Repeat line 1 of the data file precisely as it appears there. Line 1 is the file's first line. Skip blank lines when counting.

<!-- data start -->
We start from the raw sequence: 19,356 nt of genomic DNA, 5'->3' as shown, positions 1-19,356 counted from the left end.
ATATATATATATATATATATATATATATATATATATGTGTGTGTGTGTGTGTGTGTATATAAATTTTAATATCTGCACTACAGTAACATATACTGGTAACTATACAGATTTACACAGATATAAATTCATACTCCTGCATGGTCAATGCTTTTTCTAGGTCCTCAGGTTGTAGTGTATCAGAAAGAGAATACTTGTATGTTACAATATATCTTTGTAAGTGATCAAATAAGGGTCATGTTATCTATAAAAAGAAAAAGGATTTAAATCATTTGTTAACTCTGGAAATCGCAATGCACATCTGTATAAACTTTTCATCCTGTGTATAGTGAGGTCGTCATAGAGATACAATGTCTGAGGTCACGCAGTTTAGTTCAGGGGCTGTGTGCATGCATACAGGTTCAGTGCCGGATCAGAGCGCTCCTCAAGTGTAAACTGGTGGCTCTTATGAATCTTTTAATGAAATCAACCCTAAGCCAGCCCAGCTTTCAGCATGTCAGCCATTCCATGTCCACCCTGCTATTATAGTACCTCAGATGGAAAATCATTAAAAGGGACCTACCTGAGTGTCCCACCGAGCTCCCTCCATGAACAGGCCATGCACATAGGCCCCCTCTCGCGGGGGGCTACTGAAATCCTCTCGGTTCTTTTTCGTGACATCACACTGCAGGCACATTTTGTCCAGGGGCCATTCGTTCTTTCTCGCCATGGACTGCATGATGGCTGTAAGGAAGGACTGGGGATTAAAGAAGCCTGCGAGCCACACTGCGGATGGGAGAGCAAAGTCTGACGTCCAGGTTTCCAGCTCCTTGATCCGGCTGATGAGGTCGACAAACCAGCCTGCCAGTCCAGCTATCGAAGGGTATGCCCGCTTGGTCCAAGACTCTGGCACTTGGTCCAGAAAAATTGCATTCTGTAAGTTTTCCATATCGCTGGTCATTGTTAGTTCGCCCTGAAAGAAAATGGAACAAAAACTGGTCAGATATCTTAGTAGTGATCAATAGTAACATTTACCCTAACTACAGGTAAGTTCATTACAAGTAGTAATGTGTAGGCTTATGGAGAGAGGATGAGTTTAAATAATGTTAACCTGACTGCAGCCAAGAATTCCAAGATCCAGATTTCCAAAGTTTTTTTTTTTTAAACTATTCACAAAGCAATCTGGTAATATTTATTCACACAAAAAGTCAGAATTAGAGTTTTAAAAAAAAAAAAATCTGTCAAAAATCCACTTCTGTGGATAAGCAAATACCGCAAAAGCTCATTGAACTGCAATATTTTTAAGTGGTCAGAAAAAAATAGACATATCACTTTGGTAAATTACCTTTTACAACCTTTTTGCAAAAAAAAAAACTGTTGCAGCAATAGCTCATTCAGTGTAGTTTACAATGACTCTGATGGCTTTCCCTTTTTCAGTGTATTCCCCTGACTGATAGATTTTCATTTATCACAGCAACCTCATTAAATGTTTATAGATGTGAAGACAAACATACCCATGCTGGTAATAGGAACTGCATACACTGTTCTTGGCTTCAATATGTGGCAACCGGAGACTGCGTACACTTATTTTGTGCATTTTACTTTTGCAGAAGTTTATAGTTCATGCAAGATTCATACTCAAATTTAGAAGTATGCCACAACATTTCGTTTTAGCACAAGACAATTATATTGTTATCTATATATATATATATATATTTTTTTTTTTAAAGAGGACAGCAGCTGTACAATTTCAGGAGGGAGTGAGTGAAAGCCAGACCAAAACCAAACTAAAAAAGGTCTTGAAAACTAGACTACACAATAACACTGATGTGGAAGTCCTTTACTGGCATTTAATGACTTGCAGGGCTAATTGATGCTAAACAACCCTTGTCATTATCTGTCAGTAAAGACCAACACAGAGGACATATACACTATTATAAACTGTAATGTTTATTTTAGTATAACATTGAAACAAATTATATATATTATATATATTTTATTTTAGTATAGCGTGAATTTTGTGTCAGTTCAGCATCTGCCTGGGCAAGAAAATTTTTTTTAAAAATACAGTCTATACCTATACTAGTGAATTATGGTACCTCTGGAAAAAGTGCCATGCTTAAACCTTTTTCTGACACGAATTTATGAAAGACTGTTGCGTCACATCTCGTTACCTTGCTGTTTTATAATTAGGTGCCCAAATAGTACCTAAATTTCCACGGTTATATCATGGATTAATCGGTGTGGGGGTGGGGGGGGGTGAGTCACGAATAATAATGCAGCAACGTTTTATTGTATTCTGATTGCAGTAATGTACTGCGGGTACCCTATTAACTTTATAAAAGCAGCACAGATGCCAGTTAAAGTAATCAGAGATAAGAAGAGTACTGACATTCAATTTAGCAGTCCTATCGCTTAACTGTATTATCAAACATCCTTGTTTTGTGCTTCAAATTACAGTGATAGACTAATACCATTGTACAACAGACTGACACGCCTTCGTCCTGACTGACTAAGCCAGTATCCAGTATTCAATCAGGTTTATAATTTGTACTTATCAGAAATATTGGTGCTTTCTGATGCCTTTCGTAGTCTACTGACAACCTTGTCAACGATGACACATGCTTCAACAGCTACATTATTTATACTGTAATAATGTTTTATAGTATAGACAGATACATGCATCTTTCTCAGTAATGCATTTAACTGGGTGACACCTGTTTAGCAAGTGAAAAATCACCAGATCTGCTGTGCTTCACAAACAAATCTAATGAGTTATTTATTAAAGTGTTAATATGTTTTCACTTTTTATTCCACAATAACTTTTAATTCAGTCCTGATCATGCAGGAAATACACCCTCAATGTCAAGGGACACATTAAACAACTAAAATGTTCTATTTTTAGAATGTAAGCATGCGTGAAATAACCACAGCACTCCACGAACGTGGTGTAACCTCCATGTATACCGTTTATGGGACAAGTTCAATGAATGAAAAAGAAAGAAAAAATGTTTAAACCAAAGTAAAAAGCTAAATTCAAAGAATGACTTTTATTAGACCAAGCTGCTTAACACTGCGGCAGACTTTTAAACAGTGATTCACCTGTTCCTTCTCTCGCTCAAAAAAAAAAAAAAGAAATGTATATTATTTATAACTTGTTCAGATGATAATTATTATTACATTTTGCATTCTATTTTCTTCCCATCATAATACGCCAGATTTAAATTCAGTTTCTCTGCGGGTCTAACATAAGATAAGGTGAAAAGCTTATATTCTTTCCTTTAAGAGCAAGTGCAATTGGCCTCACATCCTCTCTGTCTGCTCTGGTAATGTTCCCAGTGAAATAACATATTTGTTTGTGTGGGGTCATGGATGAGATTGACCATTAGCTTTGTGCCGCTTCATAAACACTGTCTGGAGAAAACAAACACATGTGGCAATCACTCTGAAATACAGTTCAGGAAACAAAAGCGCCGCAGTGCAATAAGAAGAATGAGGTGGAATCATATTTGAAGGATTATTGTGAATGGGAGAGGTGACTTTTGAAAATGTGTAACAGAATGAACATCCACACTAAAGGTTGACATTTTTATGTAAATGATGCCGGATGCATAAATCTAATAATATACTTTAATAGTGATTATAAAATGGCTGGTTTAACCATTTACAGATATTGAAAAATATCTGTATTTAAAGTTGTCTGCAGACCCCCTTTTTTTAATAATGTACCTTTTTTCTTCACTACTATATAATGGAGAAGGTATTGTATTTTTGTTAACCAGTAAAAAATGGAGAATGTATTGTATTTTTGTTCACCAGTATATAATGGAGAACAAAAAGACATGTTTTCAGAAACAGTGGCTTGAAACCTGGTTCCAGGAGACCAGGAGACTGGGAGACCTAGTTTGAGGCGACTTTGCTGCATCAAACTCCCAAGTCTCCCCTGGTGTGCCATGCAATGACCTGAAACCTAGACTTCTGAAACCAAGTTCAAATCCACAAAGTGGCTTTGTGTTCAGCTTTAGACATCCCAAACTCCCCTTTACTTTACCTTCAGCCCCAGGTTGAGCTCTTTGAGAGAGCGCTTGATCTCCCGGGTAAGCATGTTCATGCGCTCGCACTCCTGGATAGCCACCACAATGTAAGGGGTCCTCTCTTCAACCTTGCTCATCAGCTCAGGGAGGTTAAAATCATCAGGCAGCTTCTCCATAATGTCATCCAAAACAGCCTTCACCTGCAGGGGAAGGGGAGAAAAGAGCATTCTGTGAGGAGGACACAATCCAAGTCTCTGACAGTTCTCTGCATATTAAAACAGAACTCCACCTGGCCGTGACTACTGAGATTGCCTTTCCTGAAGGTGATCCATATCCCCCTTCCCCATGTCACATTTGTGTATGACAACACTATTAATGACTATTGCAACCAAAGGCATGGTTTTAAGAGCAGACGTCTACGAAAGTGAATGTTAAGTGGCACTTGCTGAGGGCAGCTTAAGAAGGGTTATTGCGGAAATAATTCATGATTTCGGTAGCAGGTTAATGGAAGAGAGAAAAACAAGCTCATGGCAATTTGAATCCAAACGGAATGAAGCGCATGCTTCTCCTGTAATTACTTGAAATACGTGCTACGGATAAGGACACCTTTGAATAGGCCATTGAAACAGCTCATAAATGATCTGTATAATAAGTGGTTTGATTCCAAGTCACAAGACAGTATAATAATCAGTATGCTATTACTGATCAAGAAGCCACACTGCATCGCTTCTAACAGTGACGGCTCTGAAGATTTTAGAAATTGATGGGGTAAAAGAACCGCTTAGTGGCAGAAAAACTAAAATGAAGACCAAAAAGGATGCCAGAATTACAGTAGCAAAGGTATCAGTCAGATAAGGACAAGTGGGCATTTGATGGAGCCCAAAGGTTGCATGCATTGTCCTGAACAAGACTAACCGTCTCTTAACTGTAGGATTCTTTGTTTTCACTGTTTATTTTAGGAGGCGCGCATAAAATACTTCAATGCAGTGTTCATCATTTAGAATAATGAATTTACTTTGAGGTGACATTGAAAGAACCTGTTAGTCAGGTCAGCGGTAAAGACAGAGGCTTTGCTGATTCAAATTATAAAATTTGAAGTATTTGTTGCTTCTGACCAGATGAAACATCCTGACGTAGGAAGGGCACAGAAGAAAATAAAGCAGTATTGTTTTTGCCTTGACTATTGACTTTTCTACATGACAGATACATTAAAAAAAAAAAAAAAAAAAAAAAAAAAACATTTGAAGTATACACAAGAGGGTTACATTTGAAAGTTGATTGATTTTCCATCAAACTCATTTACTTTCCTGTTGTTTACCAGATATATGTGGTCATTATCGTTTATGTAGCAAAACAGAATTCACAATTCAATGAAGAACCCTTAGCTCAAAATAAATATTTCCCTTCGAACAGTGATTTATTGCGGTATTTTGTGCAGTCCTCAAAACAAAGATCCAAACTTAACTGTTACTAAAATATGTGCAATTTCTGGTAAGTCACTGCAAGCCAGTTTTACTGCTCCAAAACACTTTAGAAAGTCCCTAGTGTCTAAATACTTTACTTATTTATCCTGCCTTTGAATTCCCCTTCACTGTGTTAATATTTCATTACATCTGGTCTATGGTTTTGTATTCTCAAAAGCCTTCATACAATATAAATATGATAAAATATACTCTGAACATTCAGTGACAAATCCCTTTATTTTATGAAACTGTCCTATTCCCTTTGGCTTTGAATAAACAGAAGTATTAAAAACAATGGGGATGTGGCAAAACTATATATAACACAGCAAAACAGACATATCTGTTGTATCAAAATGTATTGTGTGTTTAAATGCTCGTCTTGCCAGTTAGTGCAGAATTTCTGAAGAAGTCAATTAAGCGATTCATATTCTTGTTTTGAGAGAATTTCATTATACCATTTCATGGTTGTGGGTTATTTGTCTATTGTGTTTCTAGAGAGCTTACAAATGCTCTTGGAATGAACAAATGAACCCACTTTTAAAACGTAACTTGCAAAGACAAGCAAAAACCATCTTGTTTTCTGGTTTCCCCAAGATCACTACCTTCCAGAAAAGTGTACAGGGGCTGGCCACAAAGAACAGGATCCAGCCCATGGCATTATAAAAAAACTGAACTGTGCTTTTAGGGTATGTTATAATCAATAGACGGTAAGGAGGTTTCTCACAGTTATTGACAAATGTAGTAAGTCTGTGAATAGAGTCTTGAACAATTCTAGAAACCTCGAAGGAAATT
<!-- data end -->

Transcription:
We start from the raw sequence: 19,356 nt of genomic DNA, 5'->3' as shown, positions 1-19,356 counted from the left end.